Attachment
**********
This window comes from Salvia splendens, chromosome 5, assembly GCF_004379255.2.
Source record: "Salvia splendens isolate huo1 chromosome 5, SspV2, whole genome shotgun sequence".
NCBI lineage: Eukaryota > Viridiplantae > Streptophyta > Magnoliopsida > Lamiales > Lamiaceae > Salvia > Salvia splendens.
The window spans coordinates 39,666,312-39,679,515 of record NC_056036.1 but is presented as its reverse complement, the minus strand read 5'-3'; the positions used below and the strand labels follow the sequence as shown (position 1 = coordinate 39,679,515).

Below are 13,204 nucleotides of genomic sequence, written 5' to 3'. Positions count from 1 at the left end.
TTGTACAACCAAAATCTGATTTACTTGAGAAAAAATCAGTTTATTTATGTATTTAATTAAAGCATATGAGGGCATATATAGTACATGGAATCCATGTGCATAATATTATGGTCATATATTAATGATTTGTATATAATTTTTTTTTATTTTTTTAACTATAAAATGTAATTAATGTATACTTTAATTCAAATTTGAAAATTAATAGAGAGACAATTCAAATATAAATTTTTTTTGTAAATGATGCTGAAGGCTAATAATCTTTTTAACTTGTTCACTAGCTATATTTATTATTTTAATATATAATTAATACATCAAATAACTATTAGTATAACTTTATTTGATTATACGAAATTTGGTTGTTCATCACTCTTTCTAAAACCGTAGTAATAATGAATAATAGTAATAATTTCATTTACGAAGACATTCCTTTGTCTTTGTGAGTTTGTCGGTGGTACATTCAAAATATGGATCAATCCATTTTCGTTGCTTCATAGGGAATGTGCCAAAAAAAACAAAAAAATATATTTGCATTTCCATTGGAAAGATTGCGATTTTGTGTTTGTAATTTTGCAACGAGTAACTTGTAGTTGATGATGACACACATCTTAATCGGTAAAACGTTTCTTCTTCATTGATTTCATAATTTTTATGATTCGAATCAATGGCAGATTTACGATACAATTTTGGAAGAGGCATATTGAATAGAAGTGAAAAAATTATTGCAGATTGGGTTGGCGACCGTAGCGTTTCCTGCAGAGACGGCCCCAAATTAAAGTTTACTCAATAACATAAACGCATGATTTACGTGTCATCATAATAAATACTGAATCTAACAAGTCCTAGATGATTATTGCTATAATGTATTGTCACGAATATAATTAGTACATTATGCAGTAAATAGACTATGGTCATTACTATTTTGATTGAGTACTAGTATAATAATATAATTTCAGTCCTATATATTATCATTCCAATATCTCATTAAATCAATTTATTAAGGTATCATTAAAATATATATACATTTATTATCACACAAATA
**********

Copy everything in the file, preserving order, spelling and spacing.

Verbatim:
This window comes from Salvia splendens, chromosome 5, assembly GCF_004379255.2.
Source record: "Salvia splendens isolate huo1 chromosome 5, SspV2, whole genome shotgun sequence".
NCBI lineage: Eukaryota > Viridiplantae > Streptophyta > Magnoliopsida > Lamiales > Lamiaceae > Salvia > Salvia splendens.
The window spans coordinates 39,666,312-39,679,515 of record NC_056036.1 but is presented as its reverse complement, the minus strand read 5'-3'; the positions used below and the strand labels follow the sequence as shown (position 1 = coordinate 39,679,515).

Below are 13,204 nucleotides of genomic sequence, written 5' to 3'. Positions count from 1 at the left end.
TTGTACAACCAAAATCTGATTTACTTGAGAAAAAATCAGTTTATTTATGTATTTAATTAAAGCATATGAGGGCATATATAGTACATGGAATCCATGTGCATAATATTATGGTCATATATTAATGATTTGTATATAATTTTTTTTTATTTTTTTAACTATAAAATGTAATTAATGTATACTTTAATTCAAATTTGAAAATTAATAGAGAGACAATTCAAATATAAATTTTTTTTGTAAATGATGCTGAAGGCTAATAATCTTTTTAACTTGTTCACTAGCTATATTTATTATTTTAATATATAATTAATACATCAAATAACTATTAGTATAACTTTATTTGATTATACGAAATTTGGTTGTTCATCACTCTTTCTAAAACCGTAGTAATAATGAATAATAGTAATAATTTCATTTACGAAGACATTCCTTTGTCTTTGTGAGTTTGTCGGTGGTACATTCAAAATATGGATCAATCCATTTTCGTTGCTTCATAGGGAATGTGCCAAAAAAAACAAAAAAATATATTTGCATTTCCATTGGAAAGATTGCGATTTTGTGTTTGTAATTTTGCAACGAGTAACTTGTAGTTGATGATGACACACATCTTAATCGGTAAAACGTTTCTTCTTCATTGATTTCATAATTTTTATGATTCGAATCAATGGCAGATTTACGATACAATTTTGGAAGAGGCATATTGAATAGAAGTGAAAAAATTATTGCAGATTGGGTTGGCGACCGTAGCGTTTCCTGCAGAGACGGCCCCAAATTAAAGTTTACTCAATAACATAAACGCATGATTTACGTGTCATCATAATAAATACTGAATCTAACAAGTCCTAGATGATTATTGCTATAATGTATTGTCACGAATATAATTAGTACATTATGCAGTAAATAGACTATGGTCATTACTATTTTGATTGAGTACTAGTATAATAATATAATTTCAGTCCTATATATTATCATTCCAATATCTCATTAAATCAATTTATTAAGGTATCATTAAAATATATATACATTTATTATCACACAAATA